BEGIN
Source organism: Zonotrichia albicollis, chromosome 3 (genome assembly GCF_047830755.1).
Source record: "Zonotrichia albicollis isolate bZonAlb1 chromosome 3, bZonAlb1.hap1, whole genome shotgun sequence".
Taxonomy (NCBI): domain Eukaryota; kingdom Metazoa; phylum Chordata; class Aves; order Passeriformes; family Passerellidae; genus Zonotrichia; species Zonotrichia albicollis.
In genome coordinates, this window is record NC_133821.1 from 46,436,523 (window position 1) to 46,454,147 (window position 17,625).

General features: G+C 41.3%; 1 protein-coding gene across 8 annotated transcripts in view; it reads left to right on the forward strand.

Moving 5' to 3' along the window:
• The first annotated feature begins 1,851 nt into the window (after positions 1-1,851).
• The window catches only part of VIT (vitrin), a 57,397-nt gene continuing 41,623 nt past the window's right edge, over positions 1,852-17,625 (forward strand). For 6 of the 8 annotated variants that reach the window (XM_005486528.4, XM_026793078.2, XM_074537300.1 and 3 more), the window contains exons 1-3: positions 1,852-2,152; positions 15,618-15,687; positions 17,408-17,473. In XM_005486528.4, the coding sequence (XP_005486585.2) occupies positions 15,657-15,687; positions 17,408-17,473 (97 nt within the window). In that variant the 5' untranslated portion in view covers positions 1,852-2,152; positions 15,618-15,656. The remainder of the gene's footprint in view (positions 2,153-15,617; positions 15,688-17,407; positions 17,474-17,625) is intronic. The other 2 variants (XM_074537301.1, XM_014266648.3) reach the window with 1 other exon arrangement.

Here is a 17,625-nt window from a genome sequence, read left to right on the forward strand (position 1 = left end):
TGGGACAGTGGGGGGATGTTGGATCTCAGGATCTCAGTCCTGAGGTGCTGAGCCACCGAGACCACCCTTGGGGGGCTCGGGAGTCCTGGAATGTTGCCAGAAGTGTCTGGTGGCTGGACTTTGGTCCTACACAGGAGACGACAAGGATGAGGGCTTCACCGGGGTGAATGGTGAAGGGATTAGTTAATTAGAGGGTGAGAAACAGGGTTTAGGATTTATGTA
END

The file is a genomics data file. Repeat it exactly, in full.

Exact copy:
Source organism: Zonotrichia albicollis, chromosome 3 (genome assembly GCF_047830755.1).
Source record: "Zonotrichia albicollis isolate bZonAlb1 chromosome 3, bZonAlb1.hap1, whole genome shotgun sequence".
Taxonomy (NCBI): domain Eukaryota; kingdom Metazoa; phylum Chordata; class Aves; order Passeriformes; family Passerellidae; genus Zonotrichia; species Zonotrichia albicollis.
In genome coordinates, this window is record NC_133821.1 from 46,436,523 (window position 1) to 46,454,147 (window position 17,625).

General features: G+C 41.3%; 1 protein-coding gene across 8 annotated transcripts in view; it reads left to right on the forward strand.

Moving 5' to 3' along the window:
• The first annotated feature begins 1,851 nt into the window (after positions 1-1,851).
• The window catches only part of VIT (vitrin), a 57,397-nt gene continuing 41,623 nt past the window's right edge, over positions 1,852-17,625 (forward strand). For 6 of the 8 annotated variants that reach the window (XM_005486528.4, XM_026793078.2, XM_074537300.1 and 3 more), the window contains exons 1-3: positions 1,852-2,152; positions 15,618-15,687; positions 17,408-17,473. In XM_005486528.4, the coding sequence (XP_005486585.2) occupies positions 15,657-15,687; positions 17,408-17,473 (97 nt within the window). In that variant the 5' untranslated portion in view covers positions 1,852-2,152; positions 15,618-15,656. The remainder of the gene's footprint in view (positions 2,153-15,617; positions 15,688-17,407; positions 17,474-17,625) is intronic. The other 2 variants (XM_074537301.1, XM_014266648.3) reach the window with 1 other exon arrangement.

Here is a 17,625-nt window from a genome sequence, read left to right on the forward strand (position 1 = left end):
TGGGACAGTGGGGGGATGTTGGATCTCAGGATCTCAGTCCTGAGGTGCTGAGCCACCGAGACCACCCTTGGGGGGCTCGGGAGTCCTGGAATGTTGCCAGAAGTGTCTGGTGGCTGGACTTTGGTCCTACACAGGAGACGACAAGGATGAGGGCTTCACCGGGGTGAATGGTGAAGGGATTAGTTAATTAGAGGGTGAGAAACAGGGTTTAGGATTTATGTA